Ask the high school coaches, especially the ones who should be in-season right now with their players — baseball, softball, tennis, track, flag football, lacrosse and weightlifting, and don’t forget spring football was scheduled to begin April 27 — and they’ll tell you one thing.

They miss each other. Practices, games, teaching life lessons. It’s all on hold.

Unless you can get creative, like Tohopekaliga High baseball coach Nikko Martell. Where other coaches have emailed, texted, or tweeted ideas for practicing or working out, Martell put a spin on having his players stay game-sharp.

Welcome to Quarantine Baseball, Tiger style, thanks to Martell, who’s probably as bored and irritable at home as any of his players, coaches and parents.

“At first it was kind of hard for us to deal with, because there was nothing we could do about it. I know baseball. I also knew our families wouldn’t have the expensive batting tee or things like that, so let’s find some stuff around the garage we can use. I grew up in the inner city, we didn’t have the fancy equipment, so I’m used to finding ways to play baseball using household items. This way I can stay busy myself, and still coach.”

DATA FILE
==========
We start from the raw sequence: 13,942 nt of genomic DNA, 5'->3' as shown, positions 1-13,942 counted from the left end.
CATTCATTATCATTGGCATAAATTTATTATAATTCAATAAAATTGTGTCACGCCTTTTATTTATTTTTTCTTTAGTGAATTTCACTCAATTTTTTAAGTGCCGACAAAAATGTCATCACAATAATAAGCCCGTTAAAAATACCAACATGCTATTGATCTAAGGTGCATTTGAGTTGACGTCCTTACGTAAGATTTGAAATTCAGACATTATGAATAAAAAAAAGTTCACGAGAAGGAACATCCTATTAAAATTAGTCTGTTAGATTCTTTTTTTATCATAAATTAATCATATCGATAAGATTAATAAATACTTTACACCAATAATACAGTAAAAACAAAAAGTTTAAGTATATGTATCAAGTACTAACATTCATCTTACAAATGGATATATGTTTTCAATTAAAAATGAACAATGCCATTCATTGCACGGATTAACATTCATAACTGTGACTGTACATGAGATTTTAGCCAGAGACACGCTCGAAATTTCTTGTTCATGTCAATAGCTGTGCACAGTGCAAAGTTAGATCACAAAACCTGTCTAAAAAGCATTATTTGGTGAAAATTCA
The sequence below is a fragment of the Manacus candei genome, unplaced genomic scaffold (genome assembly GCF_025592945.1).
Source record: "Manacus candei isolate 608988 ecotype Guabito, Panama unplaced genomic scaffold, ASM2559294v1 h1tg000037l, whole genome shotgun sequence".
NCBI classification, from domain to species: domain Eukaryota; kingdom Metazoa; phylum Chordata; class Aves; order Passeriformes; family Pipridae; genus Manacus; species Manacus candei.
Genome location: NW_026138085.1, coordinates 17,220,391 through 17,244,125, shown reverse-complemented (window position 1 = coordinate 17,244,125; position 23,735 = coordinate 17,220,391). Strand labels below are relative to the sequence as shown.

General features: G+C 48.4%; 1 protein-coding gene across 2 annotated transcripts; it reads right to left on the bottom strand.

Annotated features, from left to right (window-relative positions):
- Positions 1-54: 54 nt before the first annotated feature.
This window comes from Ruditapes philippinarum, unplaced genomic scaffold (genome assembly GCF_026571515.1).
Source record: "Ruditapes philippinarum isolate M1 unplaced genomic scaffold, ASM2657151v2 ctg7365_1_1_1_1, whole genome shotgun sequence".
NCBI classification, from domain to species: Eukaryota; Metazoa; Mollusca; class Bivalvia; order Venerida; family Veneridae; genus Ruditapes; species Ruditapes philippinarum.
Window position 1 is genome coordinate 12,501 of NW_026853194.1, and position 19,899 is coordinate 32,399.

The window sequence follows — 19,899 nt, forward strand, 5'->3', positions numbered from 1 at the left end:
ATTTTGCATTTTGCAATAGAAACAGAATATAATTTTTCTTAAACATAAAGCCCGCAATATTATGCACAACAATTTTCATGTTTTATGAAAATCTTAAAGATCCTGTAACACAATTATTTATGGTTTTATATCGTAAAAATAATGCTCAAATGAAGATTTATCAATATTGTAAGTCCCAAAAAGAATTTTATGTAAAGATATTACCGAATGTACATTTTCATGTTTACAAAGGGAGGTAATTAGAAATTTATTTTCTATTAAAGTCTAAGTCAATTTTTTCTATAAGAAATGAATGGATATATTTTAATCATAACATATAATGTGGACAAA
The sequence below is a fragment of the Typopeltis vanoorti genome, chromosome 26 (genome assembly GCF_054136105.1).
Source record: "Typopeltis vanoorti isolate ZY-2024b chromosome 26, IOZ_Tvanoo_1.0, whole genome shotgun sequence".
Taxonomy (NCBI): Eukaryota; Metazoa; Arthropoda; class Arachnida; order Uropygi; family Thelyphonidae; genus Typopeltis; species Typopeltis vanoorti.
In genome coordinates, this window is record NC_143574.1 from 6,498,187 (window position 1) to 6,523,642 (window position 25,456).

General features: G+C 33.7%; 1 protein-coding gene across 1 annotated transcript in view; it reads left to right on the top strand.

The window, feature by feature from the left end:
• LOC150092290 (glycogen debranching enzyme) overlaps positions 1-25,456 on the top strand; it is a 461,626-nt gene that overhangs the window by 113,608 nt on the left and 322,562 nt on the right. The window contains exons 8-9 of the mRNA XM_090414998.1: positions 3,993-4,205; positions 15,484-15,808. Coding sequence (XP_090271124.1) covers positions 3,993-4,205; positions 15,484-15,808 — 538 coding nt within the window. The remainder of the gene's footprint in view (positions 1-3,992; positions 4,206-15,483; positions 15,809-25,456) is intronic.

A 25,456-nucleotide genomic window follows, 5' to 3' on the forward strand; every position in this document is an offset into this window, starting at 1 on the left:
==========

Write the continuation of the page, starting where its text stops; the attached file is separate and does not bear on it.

And holding true to the name, most of Quarantine Baseball needs, at most, one other person.

“I was an only child until I was 10 years old so I had to get creative with the games I was playing,” Martell said. “Because I loved baseball, I figured out a way to play a whole baseball game by myself.”

Here are the finer points of Quarantine Baseball, thanks in part to Martell’s Instagram account. 

Hitting: put a road cone, or a lamp base, or anything you can set a whiffleball on, hit it into a tarp hung from the top of the garage.

Fielding: Play wall ball. That’s what you need: a wall (watch for windows) and a ball, preferably a tennis ball. Field it using “quick hands” game where you have to catch and throw the ball in one motion.

It can be used for pitching, too — tape tin foil to the wall to make a strike zone. If it hits the foil you can hear it, Martell said, and it’s a strike, otherwise it’s a ball. Try to rack up more strikeouts than walks

More fielding: Get two others and play pickle, as much as you can. Develops throwing on the run.

Throw accuracy: Take the traffic cone from the hitting drill, put it on a chair, and put a ball on top. Knock it off with another ball from the distance of your infield position. It’s not as easy as it looks.

So if you’re a Tigers baseball player … go find a road cone and a wall!